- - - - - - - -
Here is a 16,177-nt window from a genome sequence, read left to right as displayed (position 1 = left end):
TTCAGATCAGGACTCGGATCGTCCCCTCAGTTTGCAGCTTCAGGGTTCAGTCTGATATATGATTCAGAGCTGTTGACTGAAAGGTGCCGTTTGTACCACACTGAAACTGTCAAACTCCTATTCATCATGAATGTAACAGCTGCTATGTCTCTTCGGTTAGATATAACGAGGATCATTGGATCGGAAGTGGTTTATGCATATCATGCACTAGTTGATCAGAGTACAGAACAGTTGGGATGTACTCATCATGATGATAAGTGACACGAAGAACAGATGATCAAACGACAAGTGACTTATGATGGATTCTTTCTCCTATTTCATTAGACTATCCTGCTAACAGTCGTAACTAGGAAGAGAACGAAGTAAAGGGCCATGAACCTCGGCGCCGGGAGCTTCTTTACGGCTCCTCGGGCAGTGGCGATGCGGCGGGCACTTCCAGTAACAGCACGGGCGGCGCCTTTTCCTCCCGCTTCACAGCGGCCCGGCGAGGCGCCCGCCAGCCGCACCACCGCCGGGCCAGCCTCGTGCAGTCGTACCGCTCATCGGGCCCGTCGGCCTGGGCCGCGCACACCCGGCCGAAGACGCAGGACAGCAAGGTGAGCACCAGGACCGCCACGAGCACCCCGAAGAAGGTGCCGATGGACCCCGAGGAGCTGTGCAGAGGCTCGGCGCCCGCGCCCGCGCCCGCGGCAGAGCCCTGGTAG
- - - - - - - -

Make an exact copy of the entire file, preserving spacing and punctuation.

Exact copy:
Here is a 16,177-nt window from a genome sequence, read left to right as displayed (position 1 = left end):
TTCAGATCAGGACTCGGATCGTCCCCTCAGTTTGCAGCTTCAGGGTTCAGTCTGATATATGATTCAGAGCTGTTGACTGAAAGGTGCCGTTTGTACCACACTGAAACTGTCAAACTCCTATTCATCATGAATGTAACAGCTGCTATGTCTCTTCGGTTAGATATAACGAGGATCATTGGATCGGAAGTGGTTTATGCATATCATGCACTAGTTGATCAGAGTACAGAACAGTTGGGATGTACTCATCATGATGATAAGTGACACGAAGAACAGATGATCAAACGACAAGTGACTTATGATGGATTCTTTCTCCTATTTCATTAGACTATCCTGCTAACAGTCGTAACTAGGAAGAGAACGAAGTAAAGGGCCATGAACCTCGGCGCCGGGAGCTTCTTTACGGCTCCTCGGGCAGTGGCGATGCGGCGGGCACTTCCAGTAACAGCACGGGCGGCGCCTTTTCCTCCCGCTTCACAGCGGCCCGGCGAGGCGCCCGCCAGCCGCACCACCGCCGGGCCAGCCTCGTGCAGTCGTACCGCTCATCGGGCCCGTCGGCCTGGGCCGCGCACACCCGGCCGAAGACGCAGGACAGCAAGGTGAGCACCAGGACCGCCACGAGCACCCCGAAGAAGGTGCCGATGGACCCCGAGGAGCTGTGCAGAGGCTCGGCGCCCGCGCCCGCGCCCGCGGCAGAGCCCTGGTAG